Parents have trouble talking to their kids about sex and, as time goes on, kids have trouble talking to parents about hearing loss. The reasons for the shyness about these subjects are the same — we don't want to point out changes occurring in another person's body that he or she hasn't come to terms with. But where love or friendship is involved, no topic is out of bounds.
"When we find the courage to discuss hearing loss with those dearest to us, the better off they will be and it's very likely our relationship with them will be stronger," says M.J. DeSousa, our Director of Professional Practice.
Check out this public service announcement - "Speak Up About Hearing Loss" recently launched in the U.S.
To help people break the silence on hearing loss, Connect Hearing has created a blog series on discussing the topic. In the first of an ongoing series about how to communicate about hearing loss with a loved one, we tell you 5 reasons why you should bring up the topic.
Reason Number One. To improve their quality of life.
The loss of hearing is similar as the absence of eyesight or any other of the five senses.
"By making the hearing health of our parents and grandparents a priority, we not only improve our chances of staying connected to them, we help them stay connected to the activities that bring enjoyment to their lives," MJ says.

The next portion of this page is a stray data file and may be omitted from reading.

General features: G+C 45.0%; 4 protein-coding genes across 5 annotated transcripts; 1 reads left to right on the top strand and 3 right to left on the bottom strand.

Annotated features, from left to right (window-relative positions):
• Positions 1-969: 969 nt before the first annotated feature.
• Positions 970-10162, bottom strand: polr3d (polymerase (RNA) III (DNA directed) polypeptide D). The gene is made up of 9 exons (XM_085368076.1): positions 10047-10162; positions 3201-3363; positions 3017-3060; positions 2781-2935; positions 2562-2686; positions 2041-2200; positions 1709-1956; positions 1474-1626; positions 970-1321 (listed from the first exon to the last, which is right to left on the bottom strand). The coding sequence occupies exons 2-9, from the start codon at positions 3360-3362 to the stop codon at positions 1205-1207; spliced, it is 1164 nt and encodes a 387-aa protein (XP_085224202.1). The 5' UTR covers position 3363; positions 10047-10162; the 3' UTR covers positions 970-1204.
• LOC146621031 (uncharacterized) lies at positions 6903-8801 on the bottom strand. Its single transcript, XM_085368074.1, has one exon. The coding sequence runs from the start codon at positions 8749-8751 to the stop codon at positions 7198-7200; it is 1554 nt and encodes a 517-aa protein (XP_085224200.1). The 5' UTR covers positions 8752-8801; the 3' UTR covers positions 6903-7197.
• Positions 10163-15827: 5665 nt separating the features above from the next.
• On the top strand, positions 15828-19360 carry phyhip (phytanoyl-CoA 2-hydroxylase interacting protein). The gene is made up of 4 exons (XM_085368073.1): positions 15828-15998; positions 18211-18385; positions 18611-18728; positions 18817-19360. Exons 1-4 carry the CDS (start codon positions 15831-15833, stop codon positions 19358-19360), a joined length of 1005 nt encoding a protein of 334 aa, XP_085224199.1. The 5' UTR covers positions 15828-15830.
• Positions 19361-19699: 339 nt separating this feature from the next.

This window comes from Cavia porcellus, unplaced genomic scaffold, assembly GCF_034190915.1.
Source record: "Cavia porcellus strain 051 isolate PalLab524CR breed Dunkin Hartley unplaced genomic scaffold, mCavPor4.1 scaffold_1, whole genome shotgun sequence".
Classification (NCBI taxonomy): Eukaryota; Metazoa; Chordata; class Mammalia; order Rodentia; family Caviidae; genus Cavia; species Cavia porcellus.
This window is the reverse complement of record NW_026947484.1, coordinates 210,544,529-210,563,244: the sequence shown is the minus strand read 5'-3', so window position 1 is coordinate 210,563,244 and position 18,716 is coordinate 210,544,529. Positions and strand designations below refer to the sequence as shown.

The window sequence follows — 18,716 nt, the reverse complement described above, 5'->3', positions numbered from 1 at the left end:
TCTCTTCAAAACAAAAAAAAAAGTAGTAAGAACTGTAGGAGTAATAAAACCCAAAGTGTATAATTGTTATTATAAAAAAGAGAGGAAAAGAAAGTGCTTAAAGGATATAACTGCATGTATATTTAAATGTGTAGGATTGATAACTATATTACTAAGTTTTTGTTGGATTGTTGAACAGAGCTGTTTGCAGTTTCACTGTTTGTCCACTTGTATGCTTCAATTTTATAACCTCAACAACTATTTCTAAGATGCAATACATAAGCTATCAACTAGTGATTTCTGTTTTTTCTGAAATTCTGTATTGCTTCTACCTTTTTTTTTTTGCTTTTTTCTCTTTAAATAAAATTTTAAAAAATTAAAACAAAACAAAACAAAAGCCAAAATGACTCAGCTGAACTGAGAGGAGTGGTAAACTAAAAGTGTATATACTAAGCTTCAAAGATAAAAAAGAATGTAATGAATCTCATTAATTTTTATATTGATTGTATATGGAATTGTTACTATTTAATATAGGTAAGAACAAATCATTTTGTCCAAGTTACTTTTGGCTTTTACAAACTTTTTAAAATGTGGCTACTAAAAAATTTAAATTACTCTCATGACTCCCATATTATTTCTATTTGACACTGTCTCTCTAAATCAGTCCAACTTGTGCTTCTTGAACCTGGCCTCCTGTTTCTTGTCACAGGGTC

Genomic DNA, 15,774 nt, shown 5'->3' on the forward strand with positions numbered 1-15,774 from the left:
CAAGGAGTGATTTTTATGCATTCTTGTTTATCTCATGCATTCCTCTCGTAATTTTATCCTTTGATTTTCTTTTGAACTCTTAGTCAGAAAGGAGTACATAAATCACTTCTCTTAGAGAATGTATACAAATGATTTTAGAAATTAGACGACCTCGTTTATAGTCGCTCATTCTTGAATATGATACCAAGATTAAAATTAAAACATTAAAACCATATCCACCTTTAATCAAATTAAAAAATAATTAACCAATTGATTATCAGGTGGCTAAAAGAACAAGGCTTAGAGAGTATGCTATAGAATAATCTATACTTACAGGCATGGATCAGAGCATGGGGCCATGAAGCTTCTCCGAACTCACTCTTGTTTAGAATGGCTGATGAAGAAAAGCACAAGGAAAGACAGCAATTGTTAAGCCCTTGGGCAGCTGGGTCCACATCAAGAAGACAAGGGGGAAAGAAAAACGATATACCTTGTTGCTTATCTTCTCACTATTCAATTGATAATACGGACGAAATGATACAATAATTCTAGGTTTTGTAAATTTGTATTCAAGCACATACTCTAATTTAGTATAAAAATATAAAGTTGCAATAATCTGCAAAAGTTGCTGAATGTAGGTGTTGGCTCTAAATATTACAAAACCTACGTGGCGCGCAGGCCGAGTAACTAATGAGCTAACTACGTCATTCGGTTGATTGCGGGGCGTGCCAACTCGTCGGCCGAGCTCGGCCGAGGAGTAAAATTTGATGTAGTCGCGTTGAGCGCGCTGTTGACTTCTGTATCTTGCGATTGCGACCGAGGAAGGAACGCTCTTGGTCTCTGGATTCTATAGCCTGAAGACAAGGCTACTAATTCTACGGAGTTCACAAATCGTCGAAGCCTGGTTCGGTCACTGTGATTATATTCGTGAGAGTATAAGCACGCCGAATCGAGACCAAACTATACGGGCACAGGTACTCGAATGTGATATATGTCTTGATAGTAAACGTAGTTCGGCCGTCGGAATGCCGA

When we communicate with people suffering from hearing loss, we tend to address their condition rather than themselves. Speaking directly in front of someone and from a distance of no more than 6 feet is one of the best ways to communicate. However, such constraints on communication can be detrimental to a relationship over time and can cause stress within their social circles. That isn't a situation you want your partner or friend to have to deal with.
Tune in tomorrow as we explore the second reason in our series on why you should talk about hearing loss. In the meantime if you have any questions contact a Connect Hearing professional today. We can help you with communication strategies when discussing hearing loss with your partner, friend, colleague or parent.
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